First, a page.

4.5
70 Years - 74 Years
39
25
64
8.3
5.1
6.7
75 Years - 79 Years
45
55
100
14.0
15.5
14.8
80 Years - 84 Years
93
105
198
44.3
40.5
42.2
85 Years - 89 Years
111
161
272
89.1
88.3
88.6
90 Years - 94 Years
97
215
312
195.4
225.5
215.2
95 Years - 115 Years or more
53
123
176
454.7
409.9
422.4
Total
511
744
1,255
4.2
6.0
5.1

Footnote(s):
(a) Causes of death data for 2017 are preliminary and subject to a revisions process. See Explanatory Notes 57-60.
(b) Age-specific death rates. Deaths per 100,000 of estimated resident population as at 30 June (mid year). See Glossary for further information.

Graph Image for Age-Specific Rates for Influenza Deaths by Sex, 2017(a)(b)

Footnote(s): (a) Causes of death data for 2017 are preliminary and subject to a revisions process. See Explanatory Notes 57-60. (b) Age-specific death rates. Deaths per 100,000 of estimated resident population as at 30 June (mid year). See Glossary for further information.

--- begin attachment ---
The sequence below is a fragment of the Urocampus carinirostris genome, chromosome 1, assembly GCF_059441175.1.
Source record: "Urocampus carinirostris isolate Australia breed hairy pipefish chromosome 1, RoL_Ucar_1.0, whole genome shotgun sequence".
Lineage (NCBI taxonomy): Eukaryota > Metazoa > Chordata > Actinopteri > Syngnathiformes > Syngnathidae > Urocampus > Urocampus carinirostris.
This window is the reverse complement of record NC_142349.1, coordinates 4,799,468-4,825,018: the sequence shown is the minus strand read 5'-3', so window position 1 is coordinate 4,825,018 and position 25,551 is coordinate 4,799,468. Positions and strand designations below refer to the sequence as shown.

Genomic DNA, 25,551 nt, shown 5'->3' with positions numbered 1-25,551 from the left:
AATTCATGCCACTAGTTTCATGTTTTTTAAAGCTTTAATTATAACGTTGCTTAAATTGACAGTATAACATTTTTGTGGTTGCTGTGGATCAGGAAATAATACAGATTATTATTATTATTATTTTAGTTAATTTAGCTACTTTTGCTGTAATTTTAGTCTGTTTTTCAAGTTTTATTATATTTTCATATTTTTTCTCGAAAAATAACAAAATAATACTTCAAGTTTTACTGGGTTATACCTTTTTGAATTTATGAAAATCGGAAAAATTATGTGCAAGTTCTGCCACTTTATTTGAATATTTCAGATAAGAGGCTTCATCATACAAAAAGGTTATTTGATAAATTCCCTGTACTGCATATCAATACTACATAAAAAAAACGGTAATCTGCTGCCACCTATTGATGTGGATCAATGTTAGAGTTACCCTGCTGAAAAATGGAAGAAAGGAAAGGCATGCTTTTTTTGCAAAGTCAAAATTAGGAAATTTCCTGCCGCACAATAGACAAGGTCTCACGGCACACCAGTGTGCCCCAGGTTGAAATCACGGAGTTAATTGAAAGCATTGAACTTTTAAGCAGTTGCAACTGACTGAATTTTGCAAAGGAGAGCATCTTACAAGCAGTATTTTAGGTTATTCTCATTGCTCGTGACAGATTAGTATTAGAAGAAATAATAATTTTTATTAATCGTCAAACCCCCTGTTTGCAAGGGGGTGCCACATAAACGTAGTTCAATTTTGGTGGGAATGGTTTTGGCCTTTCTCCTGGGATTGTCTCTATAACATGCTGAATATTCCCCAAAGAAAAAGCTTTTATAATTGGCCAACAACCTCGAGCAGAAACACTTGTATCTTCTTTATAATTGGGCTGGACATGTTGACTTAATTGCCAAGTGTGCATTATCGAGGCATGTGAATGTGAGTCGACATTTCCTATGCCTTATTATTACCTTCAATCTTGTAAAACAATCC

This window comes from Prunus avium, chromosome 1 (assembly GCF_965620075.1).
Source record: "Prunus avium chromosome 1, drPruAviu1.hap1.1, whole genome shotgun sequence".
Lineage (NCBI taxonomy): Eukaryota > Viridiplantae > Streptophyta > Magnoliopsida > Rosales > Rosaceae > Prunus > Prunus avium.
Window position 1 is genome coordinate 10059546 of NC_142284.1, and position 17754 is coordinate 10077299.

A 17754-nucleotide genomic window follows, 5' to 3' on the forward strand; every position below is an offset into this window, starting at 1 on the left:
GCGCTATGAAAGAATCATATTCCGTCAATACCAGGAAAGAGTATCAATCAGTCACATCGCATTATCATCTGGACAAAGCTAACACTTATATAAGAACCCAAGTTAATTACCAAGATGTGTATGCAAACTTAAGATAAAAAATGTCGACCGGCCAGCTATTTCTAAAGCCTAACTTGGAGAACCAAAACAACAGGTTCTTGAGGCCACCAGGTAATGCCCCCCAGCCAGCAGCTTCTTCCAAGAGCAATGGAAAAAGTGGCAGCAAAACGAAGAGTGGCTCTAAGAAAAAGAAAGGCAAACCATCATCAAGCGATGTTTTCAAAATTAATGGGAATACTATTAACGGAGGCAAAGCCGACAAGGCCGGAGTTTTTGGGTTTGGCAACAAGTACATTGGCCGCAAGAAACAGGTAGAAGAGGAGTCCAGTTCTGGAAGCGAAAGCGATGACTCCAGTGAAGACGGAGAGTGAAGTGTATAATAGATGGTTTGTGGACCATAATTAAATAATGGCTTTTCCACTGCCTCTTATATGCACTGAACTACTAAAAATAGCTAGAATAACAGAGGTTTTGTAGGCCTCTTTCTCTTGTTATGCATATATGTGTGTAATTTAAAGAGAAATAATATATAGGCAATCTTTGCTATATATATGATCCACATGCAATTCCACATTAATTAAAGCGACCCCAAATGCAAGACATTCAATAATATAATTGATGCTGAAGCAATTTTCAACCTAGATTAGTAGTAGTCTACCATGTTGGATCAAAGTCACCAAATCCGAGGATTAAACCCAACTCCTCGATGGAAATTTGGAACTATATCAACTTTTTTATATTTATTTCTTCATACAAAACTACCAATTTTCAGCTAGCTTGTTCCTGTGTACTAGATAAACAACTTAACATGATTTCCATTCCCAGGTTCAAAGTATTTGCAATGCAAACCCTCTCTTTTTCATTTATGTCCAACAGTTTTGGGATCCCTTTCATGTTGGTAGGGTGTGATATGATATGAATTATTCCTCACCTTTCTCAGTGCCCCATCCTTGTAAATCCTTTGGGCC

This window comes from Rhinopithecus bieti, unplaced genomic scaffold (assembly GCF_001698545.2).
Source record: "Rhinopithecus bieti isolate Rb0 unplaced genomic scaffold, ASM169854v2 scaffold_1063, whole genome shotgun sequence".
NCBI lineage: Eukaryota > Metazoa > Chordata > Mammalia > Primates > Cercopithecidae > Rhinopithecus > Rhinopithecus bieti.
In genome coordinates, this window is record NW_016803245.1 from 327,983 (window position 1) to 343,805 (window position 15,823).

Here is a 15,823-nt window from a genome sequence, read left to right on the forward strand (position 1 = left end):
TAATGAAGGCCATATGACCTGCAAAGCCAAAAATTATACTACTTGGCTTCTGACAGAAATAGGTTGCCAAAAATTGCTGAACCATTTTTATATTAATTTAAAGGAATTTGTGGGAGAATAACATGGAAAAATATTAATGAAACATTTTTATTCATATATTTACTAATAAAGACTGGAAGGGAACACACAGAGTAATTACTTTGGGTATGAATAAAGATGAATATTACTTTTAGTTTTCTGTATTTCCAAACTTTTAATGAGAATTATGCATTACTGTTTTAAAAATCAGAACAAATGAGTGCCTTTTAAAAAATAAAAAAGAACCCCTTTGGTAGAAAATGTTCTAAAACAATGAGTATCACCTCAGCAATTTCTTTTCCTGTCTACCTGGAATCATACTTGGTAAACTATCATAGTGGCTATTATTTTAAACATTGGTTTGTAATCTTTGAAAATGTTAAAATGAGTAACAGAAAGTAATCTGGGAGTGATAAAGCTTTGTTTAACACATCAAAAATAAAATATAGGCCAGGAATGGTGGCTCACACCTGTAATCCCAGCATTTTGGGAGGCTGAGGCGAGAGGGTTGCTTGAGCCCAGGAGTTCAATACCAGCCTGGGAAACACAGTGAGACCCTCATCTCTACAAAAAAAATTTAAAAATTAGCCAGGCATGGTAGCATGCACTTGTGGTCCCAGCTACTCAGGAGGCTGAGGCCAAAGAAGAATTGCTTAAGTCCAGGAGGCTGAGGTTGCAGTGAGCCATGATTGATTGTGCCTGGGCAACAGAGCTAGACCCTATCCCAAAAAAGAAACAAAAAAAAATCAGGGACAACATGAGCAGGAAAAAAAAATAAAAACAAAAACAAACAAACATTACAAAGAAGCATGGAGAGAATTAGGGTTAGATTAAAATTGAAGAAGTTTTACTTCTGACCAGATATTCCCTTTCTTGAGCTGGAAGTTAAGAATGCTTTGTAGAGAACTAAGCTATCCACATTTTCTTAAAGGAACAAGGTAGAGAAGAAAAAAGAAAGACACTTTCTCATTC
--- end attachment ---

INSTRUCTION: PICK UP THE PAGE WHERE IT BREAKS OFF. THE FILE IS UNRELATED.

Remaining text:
Source(s): Age-Specific Rates for Influenza Deaths by Sex, 2017(a)(b)-Age-Specific Rates for Influenza Deaths by Sex, 2017(a)(b)



Influenza deaths by state and territory of usual residence

All states and territories except Western Australia experienced an increase in the number of deaths due to influenza in 2017. New South Wales recorded the largest numerical increase with 311 more deaths due to influenza than in 2016. Although recording only a small amount of deaths, Tasmania reported the largest percentage increase from 2017 (370%) and the highest rate of death within all states and territories at 5.7 deaths per 100,000 capita. The three most populace states, New South Wales, Victoria and Queensland, recorded 82.5% of deaths due to influenza in 2017.